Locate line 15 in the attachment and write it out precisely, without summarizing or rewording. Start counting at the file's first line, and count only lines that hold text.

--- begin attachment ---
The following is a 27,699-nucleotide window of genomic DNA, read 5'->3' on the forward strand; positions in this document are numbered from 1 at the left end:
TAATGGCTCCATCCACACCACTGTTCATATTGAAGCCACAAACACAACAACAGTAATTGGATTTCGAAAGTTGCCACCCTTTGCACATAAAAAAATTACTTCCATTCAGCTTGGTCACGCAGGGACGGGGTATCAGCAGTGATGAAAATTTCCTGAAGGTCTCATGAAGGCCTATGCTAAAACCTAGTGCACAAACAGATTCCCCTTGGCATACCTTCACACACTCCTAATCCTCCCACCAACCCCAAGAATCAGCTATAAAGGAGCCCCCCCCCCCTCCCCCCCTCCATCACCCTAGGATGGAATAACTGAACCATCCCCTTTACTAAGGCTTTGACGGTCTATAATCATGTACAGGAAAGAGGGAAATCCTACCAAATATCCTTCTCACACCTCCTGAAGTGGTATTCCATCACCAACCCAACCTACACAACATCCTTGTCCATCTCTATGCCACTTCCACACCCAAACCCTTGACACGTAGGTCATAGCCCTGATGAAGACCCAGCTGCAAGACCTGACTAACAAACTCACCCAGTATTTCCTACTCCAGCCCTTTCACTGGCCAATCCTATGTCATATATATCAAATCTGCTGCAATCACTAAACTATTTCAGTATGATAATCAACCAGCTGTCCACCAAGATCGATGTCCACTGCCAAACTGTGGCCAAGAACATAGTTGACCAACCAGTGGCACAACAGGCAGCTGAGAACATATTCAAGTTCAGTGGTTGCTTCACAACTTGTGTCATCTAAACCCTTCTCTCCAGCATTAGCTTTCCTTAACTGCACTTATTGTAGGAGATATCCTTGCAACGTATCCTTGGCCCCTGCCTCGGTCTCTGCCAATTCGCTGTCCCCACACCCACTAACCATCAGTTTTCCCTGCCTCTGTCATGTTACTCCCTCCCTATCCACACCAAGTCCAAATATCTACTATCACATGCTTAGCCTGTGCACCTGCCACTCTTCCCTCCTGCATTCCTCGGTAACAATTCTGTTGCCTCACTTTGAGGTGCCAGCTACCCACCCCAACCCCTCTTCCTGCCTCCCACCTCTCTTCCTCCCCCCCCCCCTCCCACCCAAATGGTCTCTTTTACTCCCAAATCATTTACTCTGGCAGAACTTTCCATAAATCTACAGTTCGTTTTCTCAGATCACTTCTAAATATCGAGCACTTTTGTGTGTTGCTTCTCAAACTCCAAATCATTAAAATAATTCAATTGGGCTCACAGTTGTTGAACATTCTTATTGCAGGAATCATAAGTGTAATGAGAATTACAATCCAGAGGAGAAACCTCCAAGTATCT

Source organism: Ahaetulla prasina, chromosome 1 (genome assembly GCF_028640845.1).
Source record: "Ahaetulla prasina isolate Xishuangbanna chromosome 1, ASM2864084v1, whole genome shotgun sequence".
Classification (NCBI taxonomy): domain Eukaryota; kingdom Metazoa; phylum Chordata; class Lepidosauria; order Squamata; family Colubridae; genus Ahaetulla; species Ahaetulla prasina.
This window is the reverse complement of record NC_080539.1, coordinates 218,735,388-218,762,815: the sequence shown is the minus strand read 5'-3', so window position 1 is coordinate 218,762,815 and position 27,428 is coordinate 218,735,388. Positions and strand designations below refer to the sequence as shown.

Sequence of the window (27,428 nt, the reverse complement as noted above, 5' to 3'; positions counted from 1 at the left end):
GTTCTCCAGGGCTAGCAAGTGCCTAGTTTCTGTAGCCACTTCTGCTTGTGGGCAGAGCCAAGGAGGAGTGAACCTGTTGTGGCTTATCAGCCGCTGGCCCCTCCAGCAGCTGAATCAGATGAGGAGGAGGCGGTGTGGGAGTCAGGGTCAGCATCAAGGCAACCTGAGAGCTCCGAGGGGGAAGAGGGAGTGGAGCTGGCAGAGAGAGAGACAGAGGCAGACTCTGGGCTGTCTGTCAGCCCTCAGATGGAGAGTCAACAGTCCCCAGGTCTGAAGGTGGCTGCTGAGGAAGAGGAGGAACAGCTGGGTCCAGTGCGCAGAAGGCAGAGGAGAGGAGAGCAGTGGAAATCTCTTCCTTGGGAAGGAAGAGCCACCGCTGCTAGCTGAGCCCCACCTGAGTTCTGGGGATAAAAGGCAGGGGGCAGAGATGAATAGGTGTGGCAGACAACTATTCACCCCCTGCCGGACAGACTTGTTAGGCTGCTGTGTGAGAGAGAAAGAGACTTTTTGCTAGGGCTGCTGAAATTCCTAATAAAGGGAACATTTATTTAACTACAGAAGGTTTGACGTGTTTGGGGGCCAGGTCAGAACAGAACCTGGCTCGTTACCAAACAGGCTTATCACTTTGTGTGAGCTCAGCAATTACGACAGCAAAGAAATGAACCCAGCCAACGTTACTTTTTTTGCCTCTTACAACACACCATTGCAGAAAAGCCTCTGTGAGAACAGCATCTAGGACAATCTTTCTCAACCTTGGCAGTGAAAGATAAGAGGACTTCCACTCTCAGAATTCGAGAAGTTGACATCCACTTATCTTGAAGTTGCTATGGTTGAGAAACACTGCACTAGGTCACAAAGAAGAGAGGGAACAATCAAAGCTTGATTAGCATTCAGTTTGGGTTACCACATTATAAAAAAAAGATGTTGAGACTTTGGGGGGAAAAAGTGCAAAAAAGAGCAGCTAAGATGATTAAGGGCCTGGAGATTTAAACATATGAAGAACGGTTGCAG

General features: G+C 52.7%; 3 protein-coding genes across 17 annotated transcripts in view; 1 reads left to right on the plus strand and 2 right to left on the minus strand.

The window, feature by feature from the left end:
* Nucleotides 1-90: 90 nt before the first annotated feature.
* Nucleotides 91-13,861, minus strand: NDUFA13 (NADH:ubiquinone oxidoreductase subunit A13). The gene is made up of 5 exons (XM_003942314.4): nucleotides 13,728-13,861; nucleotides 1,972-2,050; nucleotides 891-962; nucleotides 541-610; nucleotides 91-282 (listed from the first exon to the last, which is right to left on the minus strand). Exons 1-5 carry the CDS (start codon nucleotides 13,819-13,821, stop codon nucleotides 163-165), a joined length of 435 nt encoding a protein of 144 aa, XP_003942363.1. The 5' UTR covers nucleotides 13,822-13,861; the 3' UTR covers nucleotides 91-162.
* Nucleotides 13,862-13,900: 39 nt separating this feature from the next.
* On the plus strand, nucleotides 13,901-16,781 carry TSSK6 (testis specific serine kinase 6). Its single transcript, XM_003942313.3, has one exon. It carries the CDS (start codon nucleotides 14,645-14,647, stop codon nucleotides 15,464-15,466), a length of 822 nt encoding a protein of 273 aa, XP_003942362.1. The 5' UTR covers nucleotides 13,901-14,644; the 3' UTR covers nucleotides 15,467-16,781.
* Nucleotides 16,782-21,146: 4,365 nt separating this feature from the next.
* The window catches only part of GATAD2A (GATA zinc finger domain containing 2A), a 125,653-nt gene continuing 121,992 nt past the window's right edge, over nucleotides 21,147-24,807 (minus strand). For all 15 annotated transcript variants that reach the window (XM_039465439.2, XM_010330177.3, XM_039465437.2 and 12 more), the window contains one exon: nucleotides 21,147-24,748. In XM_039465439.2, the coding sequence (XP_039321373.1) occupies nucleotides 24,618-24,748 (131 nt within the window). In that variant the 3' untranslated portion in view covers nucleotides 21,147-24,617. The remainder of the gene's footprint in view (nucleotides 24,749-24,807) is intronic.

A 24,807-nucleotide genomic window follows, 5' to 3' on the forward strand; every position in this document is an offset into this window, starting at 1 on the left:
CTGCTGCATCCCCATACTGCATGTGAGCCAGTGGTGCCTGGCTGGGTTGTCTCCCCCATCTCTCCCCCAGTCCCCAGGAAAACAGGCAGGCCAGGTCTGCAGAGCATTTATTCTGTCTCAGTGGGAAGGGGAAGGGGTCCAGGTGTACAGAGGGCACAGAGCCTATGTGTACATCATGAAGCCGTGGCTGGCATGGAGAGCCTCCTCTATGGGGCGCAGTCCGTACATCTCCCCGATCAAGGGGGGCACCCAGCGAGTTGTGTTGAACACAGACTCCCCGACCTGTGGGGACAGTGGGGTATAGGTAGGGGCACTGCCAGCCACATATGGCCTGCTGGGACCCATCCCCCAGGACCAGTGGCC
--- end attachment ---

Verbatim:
* Nucleotides 16,782-21,146: 4,365 nt separating this feature from the next.